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As We Were Saying, eMortgage Coming To Your Town?

As We Were Saying, eMortgage Coming To Your Town?


Come hungry…close a loan electronically within 15 minutes and with doughnuts. Not like it took any longer the paper route!

Providing all the ‘errors’ and ‘mistakes’ currently happening in foreclosure land, just hope your eNote/eMortgage doesn’t get deleted by accident.

via Housing Wire:

Harry Gardner, president of SigniaDocs, said the perfect infrastructure is one that manages all mortgage documents electronically, but the number of loans in the Mortgage Electronic Registration Systems’ eRegistry is about 200,000, or “a small fraction of mortgages written in the last 10 years.”

“And by eMortgage, we mean truly paperless not some hybrid of some paper and some electronic documentation,” Gardener said. “Ten years ago, we were saying mainstream eMortgage documentation was three to five years away, and I’m happy to say that mainstream eMortgage documentation is now three to five years away.”

continue reading….  Housing Wire

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eMortgages, eNotes …Get Ready For The No-DOC Zone

eMortgages, eNotes …Get Ready For The No-DOC Zone


For you to understand the plan the financial institutions have you need to grasp the following. Will MERS patterns continue? Imagine the price you will pay when these files are hacked or manipulated.

Everyone knows by now that MERS was ‘invented’ to keep costs low for the banks, reduce the risk of record-keeping errors and make it easier to keep track of loans for the banks not the borrowers. By these actions, not only has MERS eliminated crucial chain in title documents, has proven in many court cases to assign absolutely nothing because it had no power to negotiate the note but also eliminated an enormous amount of county revenues.

Last week SFF wrote about the latest invention planned to coexist with MERS called SmartSAFE, which will be used for creating, signing, storing, accessing and managing the lifecycle of electronic mortgage documents. According to Wave’s eSignSystems Executive VP Kelly Purcell, “Mortgages are sold several times throughout the life of a loan, and electronic mortgages address the problem of the ‘lost note,’ while improving efficiency in the process.”

This goes a step forward of what MERS can do today.

Will this process eliminate recording paper mortgages/deeds from county records? Eliminate fees that counties in trouble desperately need? THIS IS VERY DANGEROUS.

Still with me? Finally, according to CUinsight, a sample eNote in the form of a MRG Category 1 classified SMARTDoc, was successfully delivered to Xerox’s BlitzDocs eVault, a virtual repository that connects directly to the MERS® eRegistry and eDelivery systems, where it was electronically signed and registered.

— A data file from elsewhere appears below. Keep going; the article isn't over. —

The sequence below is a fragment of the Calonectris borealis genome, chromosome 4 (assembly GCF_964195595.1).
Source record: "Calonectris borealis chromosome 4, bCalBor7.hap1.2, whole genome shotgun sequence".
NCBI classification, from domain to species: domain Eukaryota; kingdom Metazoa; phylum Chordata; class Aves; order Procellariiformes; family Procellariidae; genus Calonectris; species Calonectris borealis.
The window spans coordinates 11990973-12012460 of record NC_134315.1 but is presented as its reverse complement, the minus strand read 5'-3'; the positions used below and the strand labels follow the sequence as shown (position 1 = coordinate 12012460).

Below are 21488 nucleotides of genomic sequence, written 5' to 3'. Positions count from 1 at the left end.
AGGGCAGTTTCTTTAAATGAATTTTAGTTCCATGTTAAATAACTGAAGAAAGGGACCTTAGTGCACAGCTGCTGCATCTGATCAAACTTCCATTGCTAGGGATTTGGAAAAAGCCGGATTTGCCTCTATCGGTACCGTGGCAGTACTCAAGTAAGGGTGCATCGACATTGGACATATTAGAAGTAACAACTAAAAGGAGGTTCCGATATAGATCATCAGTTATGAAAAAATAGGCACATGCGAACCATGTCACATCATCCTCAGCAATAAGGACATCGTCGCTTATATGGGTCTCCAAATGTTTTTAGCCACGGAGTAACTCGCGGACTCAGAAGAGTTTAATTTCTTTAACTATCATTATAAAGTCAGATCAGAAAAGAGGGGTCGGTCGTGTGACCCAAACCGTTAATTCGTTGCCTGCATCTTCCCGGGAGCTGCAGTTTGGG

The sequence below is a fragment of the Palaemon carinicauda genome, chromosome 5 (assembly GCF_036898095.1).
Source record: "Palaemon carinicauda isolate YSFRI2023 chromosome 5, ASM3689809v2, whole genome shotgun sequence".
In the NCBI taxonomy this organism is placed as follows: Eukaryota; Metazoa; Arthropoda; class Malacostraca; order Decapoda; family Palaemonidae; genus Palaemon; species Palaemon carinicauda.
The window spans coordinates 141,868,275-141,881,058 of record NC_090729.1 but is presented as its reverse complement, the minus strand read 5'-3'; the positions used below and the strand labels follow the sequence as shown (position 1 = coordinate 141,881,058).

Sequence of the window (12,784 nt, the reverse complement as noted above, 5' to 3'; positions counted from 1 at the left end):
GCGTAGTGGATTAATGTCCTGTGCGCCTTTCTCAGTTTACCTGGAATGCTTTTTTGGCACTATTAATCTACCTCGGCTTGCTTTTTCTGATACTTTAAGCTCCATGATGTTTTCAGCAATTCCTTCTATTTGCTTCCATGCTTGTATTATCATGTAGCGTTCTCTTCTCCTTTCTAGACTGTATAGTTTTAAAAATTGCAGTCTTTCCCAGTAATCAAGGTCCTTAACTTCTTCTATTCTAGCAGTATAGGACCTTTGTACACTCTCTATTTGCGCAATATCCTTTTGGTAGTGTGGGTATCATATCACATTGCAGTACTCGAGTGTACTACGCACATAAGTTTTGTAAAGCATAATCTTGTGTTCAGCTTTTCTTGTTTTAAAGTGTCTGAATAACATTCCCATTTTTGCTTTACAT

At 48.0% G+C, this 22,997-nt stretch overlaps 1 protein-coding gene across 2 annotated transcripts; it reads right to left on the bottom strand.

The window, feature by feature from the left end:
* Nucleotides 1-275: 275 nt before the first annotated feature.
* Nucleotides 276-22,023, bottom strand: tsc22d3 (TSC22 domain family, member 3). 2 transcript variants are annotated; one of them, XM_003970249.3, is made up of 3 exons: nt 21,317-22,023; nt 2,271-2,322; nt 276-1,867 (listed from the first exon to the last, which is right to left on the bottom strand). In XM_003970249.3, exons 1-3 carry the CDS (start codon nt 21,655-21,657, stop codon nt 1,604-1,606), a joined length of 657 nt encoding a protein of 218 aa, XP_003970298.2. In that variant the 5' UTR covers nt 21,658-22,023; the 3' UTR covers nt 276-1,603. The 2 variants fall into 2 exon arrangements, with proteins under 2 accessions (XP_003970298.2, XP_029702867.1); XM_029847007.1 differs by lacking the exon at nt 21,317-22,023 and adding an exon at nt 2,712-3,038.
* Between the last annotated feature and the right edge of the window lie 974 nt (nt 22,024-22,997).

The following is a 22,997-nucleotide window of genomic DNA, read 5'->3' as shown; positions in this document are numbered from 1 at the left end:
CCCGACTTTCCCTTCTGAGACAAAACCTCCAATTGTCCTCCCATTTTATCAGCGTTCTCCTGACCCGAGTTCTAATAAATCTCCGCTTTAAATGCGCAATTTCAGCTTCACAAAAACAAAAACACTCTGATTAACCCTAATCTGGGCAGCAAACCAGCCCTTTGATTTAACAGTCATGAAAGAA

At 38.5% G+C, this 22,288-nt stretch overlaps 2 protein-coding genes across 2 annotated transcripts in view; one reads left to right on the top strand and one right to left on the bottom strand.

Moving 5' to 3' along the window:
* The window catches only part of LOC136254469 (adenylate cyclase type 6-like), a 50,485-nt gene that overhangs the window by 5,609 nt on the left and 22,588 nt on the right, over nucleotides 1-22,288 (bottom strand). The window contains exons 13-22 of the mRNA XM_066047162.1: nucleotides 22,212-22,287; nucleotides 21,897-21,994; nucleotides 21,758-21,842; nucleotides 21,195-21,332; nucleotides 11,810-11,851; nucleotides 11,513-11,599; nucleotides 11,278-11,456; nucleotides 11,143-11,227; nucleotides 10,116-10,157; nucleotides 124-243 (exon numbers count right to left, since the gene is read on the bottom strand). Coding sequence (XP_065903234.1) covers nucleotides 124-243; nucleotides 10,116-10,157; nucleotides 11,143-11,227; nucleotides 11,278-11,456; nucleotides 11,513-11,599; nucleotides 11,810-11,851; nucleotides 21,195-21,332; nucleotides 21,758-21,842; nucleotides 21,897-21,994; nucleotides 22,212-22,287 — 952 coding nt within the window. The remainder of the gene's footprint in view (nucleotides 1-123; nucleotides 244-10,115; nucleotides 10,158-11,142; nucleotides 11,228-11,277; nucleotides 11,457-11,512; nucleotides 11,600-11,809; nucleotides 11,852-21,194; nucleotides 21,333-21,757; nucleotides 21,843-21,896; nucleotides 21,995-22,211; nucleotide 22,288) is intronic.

Adding the finishing touches to permit MERS access to future eNotes? I say this is the master plan.

Looking forward to what MA John O’Brien, the Essex County register of deeds, NC Register of deeds Jeff Thigpen and NY Suffolk County, former county clerk Ed Romaine’s approach is after they read what they plan on doing to land records. If they thought it was limited to the elimination of recording fees for assignments of mortgage, they are mistaken.

Questions remain as to why replace something that has been working for so long? Why continue with MERS, a system which has failed in many ways? MERS is under investigation for fraud is it not? Why in a time where mortgage fraud is wide spread, will anyone even trust using electronic devices to manage possibly future trillions of dollars worth?

Say farewell to a tradition that has been here for well over 300 years. Eliminating ‘paper’ will put promissory notes and  mortgage related documents in great jeopardy. No computer system in the world is secure [PERIOD].

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LQQK ‘MOM’, No paper, Lost Paper, Detroyed and Misfiled Paper…The Next Wave

LQQK ‘MOM’, No paper, Lost Paper, Detroyed and Misfiled Paper…The Next Wave


Before you go down to the “New Device” take a look back when THE FLORIDA BANKER’S ASSOCIATION ADMITTED THAT NOTES ARE DESTROYED:

This is a direct quote from the Florida Banker’s Association Comments to the Supreme Court of Florida files September 30, 2009:

“It is a reality of commerce that virtually all paper documents related to a note and mortgage are converted to electronic files almost immediately after the loan is closed. Individual loans, as electronic data, are compiled into portfolios which are transferred to the secondary market, frequently as mortgage-backed securities.